Milkshape : Milkshape it is very good modeling tool for its price. only downside it it does not have many advance modeling or animation features but milkshape has a LARGE amouint of file formats it is able to load and save. For the price, 30 dollars is not that bad.(used for about 1-2 months)

XSI : Never Used so can''t say. for the price, the higher end version is very expensive if i remember correctly

GameSpace : Not the bad of a program but if you wanted to get that, I would just say send a little more and get truesapce. For the price, it is pretty low compared to most of the other all in one programs.(I used this for 30 days)

Maya PLE : Maya is a very good all around stable program. The modeling it pretty easy to get used to. I have tried the animation but could not get uesd to it for some reason. As for the price the complete version, which IMO is not so complete is 2000 but to get the real power of maya you need to spend like 6000 - 7000 dollars which put me off to buting this program.(used for about 2-3 months)

And now for last, which is what i think is the best.

Lightwave 8 : I have been using lightwave for about 5 months now and have no regret in buying it. First of all, as for the price, I don''t think you can get any better cuase for 1295, that is the price for safeharbor where i bougt my lightwave7.5 w/8.0 upgrade and had no problems get the 7.5 and the 8.0 upgrade, you get lightwave 8.0 with cd manual, its 1395 for lightwave and printed manual. now here is a small list of new feature that LW8 come withinfo from the safeharbor website : http://www.sharbor.com/products/NTKN0300081.html)

*Dynamics
Rigid Body Dynamics
Improved Soft Body Dynamics
Improved Cloth Dynamics
Bone Dynamics
Improved Particle System Tools
*Great new Bone and animation feature right in layout
*Some new modeler tools like supershift

Now for modeling in layout, I think the lightwave has one of the best modelers around. It''s very easy to move around and well I have asked arounf about lightwave and I could not find any bad remarks for the modeler atleast. I must admit the animation and rigging in LW7.5 was hard, 8.0 has add some great new tools for animation and rigging. One thing the does bother alot of people, is the all modelering in done it modeler, and all animtion, lighting, camares,and anything else to does with setting up scence and object properities but I like it becuase it keeps Modeler and layout nice and clean even tho there is a workflow downgrade, but i am not a professional at this.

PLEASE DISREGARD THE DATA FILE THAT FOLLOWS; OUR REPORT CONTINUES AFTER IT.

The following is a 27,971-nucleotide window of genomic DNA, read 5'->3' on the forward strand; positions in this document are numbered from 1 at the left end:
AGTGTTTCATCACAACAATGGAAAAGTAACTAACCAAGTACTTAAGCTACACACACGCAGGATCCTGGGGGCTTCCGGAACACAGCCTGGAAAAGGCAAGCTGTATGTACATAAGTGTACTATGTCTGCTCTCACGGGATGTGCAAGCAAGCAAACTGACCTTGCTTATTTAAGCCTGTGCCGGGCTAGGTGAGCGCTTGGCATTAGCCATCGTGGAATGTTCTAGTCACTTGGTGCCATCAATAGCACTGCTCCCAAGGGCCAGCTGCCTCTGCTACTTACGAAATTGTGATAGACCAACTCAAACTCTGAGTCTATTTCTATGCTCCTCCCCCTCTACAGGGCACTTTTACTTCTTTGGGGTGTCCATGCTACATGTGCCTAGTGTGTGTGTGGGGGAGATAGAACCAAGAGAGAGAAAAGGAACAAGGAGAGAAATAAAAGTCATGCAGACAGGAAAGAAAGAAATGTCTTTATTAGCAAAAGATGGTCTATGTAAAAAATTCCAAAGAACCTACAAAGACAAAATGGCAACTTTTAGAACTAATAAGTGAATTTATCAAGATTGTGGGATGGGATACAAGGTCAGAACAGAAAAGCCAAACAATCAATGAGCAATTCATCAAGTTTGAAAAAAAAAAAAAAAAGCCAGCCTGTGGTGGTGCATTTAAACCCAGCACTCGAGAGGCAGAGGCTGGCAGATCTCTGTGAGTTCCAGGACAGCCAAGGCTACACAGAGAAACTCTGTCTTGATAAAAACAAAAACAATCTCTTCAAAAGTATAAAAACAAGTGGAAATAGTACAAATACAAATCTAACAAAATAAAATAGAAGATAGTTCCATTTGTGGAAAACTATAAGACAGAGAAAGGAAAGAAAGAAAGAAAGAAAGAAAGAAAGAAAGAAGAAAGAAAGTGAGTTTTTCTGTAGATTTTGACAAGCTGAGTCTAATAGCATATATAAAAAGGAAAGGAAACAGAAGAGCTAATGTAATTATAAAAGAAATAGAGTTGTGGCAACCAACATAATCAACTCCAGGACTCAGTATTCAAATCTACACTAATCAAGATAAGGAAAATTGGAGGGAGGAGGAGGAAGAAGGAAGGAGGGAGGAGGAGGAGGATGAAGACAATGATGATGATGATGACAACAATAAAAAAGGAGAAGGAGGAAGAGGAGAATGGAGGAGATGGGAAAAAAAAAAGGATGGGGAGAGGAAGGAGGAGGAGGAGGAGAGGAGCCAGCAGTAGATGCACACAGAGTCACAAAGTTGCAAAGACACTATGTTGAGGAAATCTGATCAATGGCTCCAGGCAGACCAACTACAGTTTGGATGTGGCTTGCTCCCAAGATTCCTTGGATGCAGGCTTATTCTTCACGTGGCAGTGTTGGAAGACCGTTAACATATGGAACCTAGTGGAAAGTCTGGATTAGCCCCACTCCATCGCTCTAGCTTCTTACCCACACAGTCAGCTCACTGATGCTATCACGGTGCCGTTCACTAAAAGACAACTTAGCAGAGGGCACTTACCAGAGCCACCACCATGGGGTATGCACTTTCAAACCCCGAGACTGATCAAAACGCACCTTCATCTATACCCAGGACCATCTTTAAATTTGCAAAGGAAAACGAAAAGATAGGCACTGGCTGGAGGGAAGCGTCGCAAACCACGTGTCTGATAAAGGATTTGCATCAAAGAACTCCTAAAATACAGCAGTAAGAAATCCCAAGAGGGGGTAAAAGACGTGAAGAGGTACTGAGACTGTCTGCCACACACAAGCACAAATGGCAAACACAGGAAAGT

well there is my semi-long review of all those products. IMO I think Lightwave it the best for what you get out of the box and then you have the great community. there are also some great companies that build great plugins for lightwave, worley is one the them with there SASlite which comes with lightwave, and there newest product, FPrime.

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Raduprv    997
Gamespace (or at least the version we tried in November) is bug ridden. 512 RAM is just not enough for it, didn''t save the MD2s properly, etc.

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FenrirWolf    288
Amen, 3dmodelerguy, I can''t praise FPrime enough. It''s an amazing add on for Lightwave. It gives you near-realtime previews of your scenes, without having to press F9 and then wait for a render. And that''s including things like radiosity, motion blur, and so on.

Sadly, the only thing that won''t show up in FPrime is surface shader plugins and particle effects. This has to do with the way the Lightwave SDK works. Appearently, Worley is working with Newtek to expand the SDK interface, so hopefully in LW9 we''ll see better tools.

FPrime is > < this close from becoming an entirely new rendering engine plugin for Lightwave. (One of my biggest issues with LW is the fact that it only supports its built-in renderer, which is great but is rather slow.)

All in all, LW is a steal price-wise. Character animation, particle effects, soft/hardbody physics, and studio-quality renderer all in one package.